In a crisis our world contracts. I can best compare this to a time I almost passed out. I had just gotten over a cold and decided to hit the weight room for a hard work-out. I had been sitting on a bench in the locker-room. When I stood up, I felt dizzy and everything began going dark in my peripheral vision. I could only see what was right in front of me; everything else was darkness. I carefully sat down, took slow deep breaths, and waited for the darkness to pass.
Something like this happens in a crisis. All we see is the thing we fear; all we feel is our pain. It is suffocating. When a parent fears losing a child to sickness, disease, or even sin and rebellion, it is hard to pray for anything but the child. Their cancer, addiction, or rebellion descends on our soul like a grey cloud until the ache of our heart consumes us.
Any talk on praying in a crisis should first declare that there are times when we can’t pray—times when we have no words. It is okay to let others pray for us or to just hurt in God’s presence. When pain and fear cripple us, it is okay to let others lower us into the presence of Jesus. We can let their faith break through the roof of our depression and discouragement.
But sometimes a crisis moves like lava creeping down a hillside. A loved one’s dementia, cancer, or series of strokes can unfold slowly over months or years. It is here where it becomes important for us to pray larger than our crisis. We can’t let our heart be shut up in our own suffering.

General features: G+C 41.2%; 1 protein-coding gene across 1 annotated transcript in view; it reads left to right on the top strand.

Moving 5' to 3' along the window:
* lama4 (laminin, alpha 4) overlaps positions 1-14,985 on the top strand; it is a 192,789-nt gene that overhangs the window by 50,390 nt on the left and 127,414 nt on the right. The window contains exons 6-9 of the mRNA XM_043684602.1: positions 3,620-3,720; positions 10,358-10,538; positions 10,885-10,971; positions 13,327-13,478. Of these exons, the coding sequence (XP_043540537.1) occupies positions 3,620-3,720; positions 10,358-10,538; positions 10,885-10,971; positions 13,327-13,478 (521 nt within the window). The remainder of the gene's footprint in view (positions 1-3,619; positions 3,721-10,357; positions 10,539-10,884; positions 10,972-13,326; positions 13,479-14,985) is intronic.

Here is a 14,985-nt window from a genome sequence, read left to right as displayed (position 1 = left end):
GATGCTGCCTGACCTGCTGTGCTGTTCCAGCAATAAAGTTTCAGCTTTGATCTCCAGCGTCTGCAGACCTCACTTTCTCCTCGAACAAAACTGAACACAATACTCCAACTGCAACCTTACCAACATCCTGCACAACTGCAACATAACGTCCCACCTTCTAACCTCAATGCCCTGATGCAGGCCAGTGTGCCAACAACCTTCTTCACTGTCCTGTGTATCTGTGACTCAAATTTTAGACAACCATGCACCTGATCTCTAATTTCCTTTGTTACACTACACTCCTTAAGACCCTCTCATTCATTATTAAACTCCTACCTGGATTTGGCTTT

For me this has meant deliberately and earnestly interceding for people and things not directly connected to me or my situation. Recently, I have been praying for an outpouring of God’s Spirit in Tel Aviv, Olathe (Ks), and Kansas City. I also pray for a few people that I don’t know well and don’t see often. Praying larger than my crisis has helped me. Our pain can create a kind of claustrophobia—a creeping panic. Fear and pain can lock us in a small gray place, but praying beyond our crisis opens a window. I am not saying praying large vanquishes discouragement or fear, but it helps. It isn’t victory, but it has the fragrance of victory. When I refuse to let my heart shrivel to the size of my pain, the enemy loses. Just as resurrection robs death of its sting, love robs suffering of its bite.
When we refuse to stop loving and we pray larger than our crisis, we become more like Jesus who on the cross prayed for those who crucified him. In the midst of His suffering, injustice, and isolation, the heart of Jesus carried the whole world in prayer. If we follow the example of Jesus, the pain and fear that could cripple our prayer life can empower it.
Our prayer and declaration should be Psalm 119:32: “I shall run the way of Your commandments, for you will enlarge my heart.”